The names of the companies being recognized in 2019 were released in the latest edition of Redefining the Road, the official magazine of WIT.

WIT created the list was created to recognize women in leadership and encourage more women to become proactive leaders in their organizations and even start their own businesses, WIT president and CEO Ellen Voie said. The program supports WIT’s overall mission “To encourage the employment of women in the trucking industry, promote their accomplishments, and minimize the obstacles they face.”

Entrepreneurship is a viable means of economic self-sufficiency, and many women are choosing an enterprise connected to transportation to be part of their career aspirations, according to Brian Everett, publisher of Redefining the Road.

Companies considered for the recognition must meet criteria that includes majority ownership by a woman, financial stability and growth, innovation and entrepreneurial spirit. Each company was nominated and chosen based upon business success and accomplishments, including those related to gender diversity.

This year’s list includes companies from a diverse range of business sectors in the commercial freight transportation marketplace, including motor carriers, third-party logistics companies and original equipment manufacturers.

Companies named to the 2019 “Top Woman-Owned Businesses” list and their primary female business owners are:

  • Bennett International Group; Marcia G. Taylor, CEO
  • Kenco Logistics; Jane Kennedy Greene, chairwoman
  • London Auto Truck Center; Donna Childers, vice president
  • Rihm Family Companies; Kari Rihm, president and CEO
  • Veriha Trucking, Inc.; Karen Smerchek, president
  • Rush Trucking Corp.; Andra Rush, CEO
  • Aria Logistics; Arelis Gutierrez, CEO
  • Lodgewood Enterprises; Arlene Gagne, president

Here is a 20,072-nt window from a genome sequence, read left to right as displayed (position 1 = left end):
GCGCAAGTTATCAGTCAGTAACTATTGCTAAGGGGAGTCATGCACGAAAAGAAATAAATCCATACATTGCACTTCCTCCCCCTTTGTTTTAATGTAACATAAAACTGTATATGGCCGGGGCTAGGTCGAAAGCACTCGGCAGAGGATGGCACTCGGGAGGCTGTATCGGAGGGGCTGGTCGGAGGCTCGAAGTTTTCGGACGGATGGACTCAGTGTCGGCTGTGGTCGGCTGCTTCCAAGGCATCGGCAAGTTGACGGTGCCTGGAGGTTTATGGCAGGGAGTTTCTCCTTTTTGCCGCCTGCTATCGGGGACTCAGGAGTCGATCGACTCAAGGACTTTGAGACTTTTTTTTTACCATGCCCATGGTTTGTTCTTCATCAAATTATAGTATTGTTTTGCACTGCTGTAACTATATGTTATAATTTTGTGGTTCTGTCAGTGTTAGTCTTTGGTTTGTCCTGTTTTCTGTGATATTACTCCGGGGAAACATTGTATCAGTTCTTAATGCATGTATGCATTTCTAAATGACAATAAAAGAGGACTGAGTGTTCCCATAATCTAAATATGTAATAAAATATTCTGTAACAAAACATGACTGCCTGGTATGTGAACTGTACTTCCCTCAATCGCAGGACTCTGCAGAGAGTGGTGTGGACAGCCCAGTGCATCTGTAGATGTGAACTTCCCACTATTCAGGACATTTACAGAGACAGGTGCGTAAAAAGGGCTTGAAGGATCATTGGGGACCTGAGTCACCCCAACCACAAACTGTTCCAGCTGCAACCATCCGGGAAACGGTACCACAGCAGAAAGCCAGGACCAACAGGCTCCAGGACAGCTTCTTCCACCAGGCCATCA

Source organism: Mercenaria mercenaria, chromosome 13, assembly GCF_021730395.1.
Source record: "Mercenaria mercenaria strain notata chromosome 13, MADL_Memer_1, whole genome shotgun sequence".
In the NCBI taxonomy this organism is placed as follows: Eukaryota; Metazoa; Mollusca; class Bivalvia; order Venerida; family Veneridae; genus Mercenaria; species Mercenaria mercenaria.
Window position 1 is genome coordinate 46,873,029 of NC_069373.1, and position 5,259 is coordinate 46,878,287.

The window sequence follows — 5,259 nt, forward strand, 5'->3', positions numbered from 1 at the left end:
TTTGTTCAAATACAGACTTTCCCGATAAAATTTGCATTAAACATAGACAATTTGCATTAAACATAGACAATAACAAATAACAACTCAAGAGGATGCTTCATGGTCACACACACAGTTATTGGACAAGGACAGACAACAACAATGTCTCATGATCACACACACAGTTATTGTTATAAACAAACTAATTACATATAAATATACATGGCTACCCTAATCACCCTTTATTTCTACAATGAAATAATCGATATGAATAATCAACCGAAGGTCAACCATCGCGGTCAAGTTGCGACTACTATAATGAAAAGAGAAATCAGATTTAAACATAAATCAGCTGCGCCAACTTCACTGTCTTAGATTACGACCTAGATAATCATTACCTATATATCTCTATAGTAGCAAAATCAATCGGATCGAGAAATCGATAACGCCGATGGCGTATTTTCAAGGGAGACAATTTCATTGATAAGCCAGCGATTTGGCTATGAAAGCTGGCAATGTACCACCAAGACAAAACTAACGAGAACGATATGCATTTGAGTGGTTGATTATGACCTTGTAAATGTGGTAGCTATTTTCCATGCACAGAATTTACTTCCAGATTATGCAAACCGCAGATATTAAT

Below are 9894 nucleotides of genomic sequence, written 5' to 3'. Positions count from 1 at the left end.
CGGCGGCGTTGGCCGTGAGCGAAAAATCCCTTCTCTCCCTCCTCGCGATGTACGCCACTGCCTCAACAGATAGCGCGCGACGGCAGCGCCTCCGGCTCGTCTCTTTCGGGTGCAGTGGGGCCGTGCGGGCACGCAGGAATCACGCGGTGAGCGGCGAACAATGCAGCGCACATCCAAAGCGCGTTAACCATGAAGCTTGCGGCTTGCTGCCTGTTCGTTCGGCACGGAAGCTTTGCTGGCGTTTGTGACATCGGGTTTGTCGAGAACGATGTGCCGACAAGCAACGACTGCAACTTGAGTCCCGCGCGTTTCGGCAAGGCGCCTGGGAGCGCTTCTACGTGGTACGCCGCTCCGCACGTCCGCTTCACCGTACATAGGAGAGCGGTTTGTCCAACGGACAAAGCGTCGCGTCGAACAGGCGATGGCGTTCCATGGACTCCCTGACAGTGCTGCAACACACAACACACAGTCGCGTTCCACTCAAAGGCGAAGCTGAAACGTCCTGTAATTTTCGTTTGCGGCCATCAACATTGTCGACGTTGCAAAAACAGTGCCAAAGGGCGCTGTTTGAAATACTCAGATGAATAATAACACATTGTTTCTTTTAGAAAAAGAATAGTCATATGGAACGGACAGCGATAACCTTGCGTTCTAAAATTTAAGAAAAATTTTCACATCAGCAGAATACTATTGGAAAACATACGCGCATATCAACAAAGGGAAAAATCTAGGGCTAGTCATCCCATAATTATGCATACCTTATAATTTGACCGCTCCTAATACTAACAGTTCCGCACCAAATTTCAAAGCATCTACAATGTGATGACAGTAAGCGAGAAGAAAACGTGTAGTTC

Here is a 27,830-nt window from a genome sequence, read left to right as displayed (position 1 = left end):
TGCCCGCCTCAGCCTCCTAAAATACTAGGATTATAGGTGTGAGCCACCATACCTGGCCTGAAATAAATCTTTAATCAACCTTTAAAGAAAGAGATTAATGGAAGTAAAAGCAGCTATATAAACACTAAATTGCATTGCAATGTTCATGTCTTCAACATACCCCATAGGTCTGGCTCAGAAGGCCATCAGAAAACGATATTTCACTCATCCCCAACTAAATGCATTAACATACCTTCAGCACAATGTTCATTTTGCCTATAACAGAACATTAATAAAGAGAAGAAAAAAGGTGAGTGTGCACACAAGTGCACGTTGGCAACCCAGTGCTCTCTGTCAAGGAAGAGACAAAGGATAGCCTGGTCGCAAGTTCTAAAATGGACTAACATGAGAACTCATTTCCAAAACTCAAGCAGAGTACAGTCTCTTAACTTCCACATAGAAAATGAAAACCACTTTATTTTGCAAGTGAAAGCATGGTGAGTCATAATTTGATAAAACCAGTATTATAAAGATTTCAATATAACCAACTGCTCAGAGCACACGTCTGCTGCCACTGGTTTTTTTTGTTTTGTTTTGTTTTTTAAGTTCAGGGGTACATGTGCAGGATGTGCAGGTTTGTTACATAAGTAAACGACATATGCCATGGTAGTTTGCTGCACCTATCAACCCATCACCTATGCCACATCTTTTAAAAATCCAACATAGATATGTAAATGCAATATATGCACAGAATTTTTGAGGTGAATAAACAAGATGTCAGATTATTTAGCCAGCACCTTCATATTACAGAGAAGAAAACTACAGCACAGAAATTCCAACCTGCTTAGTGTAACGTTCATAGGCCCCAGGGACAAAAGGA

• S-2international, LLC; Jennifer Mead, CEO
  • International Express Trucking; Karen Duff, president and CEO
  • Brenny Transportation, Inc.; Joyce Brenny, CEO and founder
  • Knichel Logistics; Kristy Knichel, CEO
  • Garner Trucking; Sherri Garner Brumbaugh, CEO
  • LYNC Logistics; Cindy Lee, president
  • Ontario Truck Training Academy; Yvette Lagrois, president
  • AGT Global Logistics; Angela Eliacostas, owner and founder
  • Powersource Transportation; (Barb Bakos, president
  • LaunchIt Public Relations; Susan Fall, president
  • United Federal Logistics, Inc.; Jennifer Behnke, president
  • BCP Transportation; Nancy Spelsberg, Ardis Jourdan, Kristie Rozinski
  • Ladybird Logistics Ltd.; Felicia Payin Marfo, managing director
  • DGT Trucking; Donna G. Sleasman, owner
  • RFX Inc.; Kimberly Welby, president and CEO)

These companies will be recognized during a special program at the Women In Trucking Accelerate! Conference & Expo, Sept. 30 – Oct. 2 in Dallas. For more information, visit WomenInTrucking.org.

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The Nation

Can you say oversized load!

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That is big!